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The Closing of Monmouth Base in New Jersey Means Job Losses to The Surrounding Communities

Ever since it unveiled its proposal to save nearly $50 billion over the next 20 years by closing dozens of U.S. military facilities, the Pentagon has been busy defending its list of targeted bases. The closing of a military base is hardly ever a seamless affair, since it means job losses and a decline in revenue for the communities that surround the base. Local leaders in the 22 states that could see major base closures are therefore scrambling to get the Pentagon to revise its list.

In Monmouth County, New Jersey, the mayors of 5 different communities that surround Fort Monmouth Army Base recently gathered to formulate a strategy for saving the facility. They have hired a consultant to study the economic impact Fort Monmouth has on the area, and before the meeting even began, Oceanport mayor Maria Gatta made it clear that she was not happy with the Pentagon's decision.

Ms. Gatta passed around a political cartoon that she had cut out from her local newspaper that morning. It featured a drawing of Defense Secretary Donald Rumsfeld, recommending that all of America's military bases be relocated to Iraq. The commentary got a laugh out of Shrewsbury mayor Emi Sicliano, who ran as a Republican.

Republican or Democrat, none of the mayors in Monmouth County, New Jersey, is happy about the prospect of losing the area's biggest employer. "Fort Monmouth contributes to the local, county, (and) state economy on the order of $3 billion a year," says Gerry Tarantolo, mayor of Eatontown. "We have 5,300 jobs directly impacted by this. Possibly another 22,000 jobs that are affiliated with some function at Fort Monmouth. So when you start putting the numbers together, you're starting to approach 30,000 jobs being lost in this area. That's a concern."

Another concern is all the business revenue generated by Fort Monmouth's 500 military families. Oceanport Mayor Maria Gatta says 2 years ago, when a bridge closure cut Fort Monmouth off from her town's business district, local storeowners saw their revenue drop by 20-60%. "So your little 'mom and pop' stores (i.e. small, non-franchised stores) are not going to be able to survive that," she says. "They rely, especially in Oceanport, on a lot of trade and business from Fort Monmouth personnel."

The Pentagon is required by law to consider the economic impact a base has on the surrounding community before recommending its closure. But because every town that stands to lose a base is going to take an economic hit, officials in Monmouth County do not plan to focus just on the economy when making their appeal to the Defense Department. Fort Monmouth, they point out, is located just 95 kilometers south of New York City. "Ground zero… a lot of Fort Monmouth personnel and expertise was deployed there," says Gerry Tarantolo. "We're talking about national security. We're right in the center of all of this activity. The 'soft zone' as (some people) put it. And to remove Fort Monmouth from this area is, I think, a big mistake," he says.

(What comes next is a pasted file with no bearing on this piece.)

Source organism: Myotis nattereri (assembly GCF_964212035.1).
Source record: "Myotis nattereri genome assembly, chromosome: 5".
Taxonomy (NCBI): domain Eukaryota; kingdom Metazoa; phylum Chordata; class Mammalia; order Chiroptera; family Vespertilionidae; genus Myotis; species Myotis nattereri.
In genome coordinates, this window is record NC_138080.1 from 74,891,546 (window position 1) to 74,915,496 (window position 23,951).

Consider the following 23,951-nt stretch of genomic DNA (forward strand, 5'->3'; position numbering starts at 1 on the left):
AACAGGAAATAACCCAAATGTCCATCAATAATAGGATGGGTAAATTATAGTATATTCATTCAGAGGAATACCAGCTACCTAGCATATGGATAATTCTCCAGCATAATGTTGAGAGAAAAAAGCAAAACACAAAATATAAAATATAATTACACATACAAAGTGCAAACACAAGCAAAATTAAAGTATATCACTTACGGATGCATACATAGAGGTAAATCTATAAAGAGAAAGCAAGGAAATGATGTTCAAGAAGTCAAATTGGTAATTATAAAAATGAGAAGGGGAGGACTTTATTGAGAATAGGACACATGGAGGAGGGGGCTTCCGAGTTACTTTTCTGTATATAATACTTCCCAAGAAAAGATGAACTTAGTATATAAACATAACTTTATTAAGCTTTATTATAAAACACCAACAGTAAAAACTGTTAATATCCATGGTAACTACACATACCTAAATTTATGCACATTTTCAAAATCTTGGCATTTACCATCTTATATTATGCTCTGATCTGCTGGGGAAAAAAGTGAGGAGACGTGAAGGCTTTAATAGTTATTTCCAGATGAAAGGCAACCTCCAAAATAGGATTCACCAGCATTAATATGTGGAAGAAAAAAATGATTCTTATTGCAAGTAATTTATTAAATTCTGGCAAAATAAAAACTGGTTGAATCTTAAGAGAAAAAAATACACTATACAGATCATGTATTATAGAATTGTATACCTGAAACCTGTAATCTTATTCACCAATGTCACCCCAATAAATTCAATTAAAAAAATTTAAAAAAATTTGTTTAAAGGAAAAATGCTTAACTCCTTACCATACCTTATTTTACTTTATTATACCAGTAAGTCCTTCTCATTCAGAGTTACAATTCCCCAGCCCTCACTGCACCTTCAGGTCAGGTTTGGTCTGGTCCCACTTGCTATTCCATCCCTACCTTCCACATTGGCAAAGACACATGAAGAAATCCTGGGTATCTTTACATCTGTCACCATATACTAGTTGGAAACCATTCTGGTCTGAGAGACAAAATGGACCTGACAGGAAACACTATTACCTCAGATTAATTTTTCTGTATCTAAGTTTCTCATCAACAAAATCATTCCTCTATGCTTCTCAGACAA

It is an argument that is echoed by members of the region's congressional delegation. U.S. Representative Rush Holt has already begun working on an appeal to the Base Realignment and Closure Commission. "I expect the BRAC commission, like the Pentagon, will not be swayed by local economic arguments," Congressman Holt says. "So as much as we care about the jobs that are at stake here, most of our arguments will deal with the military value of Fort Monmouth," he adds.

New Jersey's leaders say they believe they will be able to save Fort Monmouth. The state's predominantly Democratic identity, though, is a source of concern for some of them. Noting the way the country has been divided since the 2004 presidential election into Republican-dominated "red" states and Democrat-dominated "blue" states, Mayor Gerry Tarantolo, a Democrat, and Mayor Emi Sicliano, a Republican, both suggest the base closings are political. "It just so happens that Fort Monmouth appears in a blue state," Mr. Tarantolo notes. "And (it's) a tag-on," Ms. Sicliano quickly adds. "I mean, it was added at the last minute. So to me, that indicates it's a political move," she says.

The Pentagon denies that partisan politics played any role in the base-closure recommendations-and in fact, President Bush's home state of Texas stands to lose more than 3,100civilian jobs should those recommendations be implemented. Texas will also gain nearly 10,000 military jobs, though, while New Jersey will take a hit in both the civilian and the military sectors.

The 9-member BRAC commission will review the Pentagon's recommendations--make any changes it deems necessary--and then forward the base-closure list to President Bush by September 8th.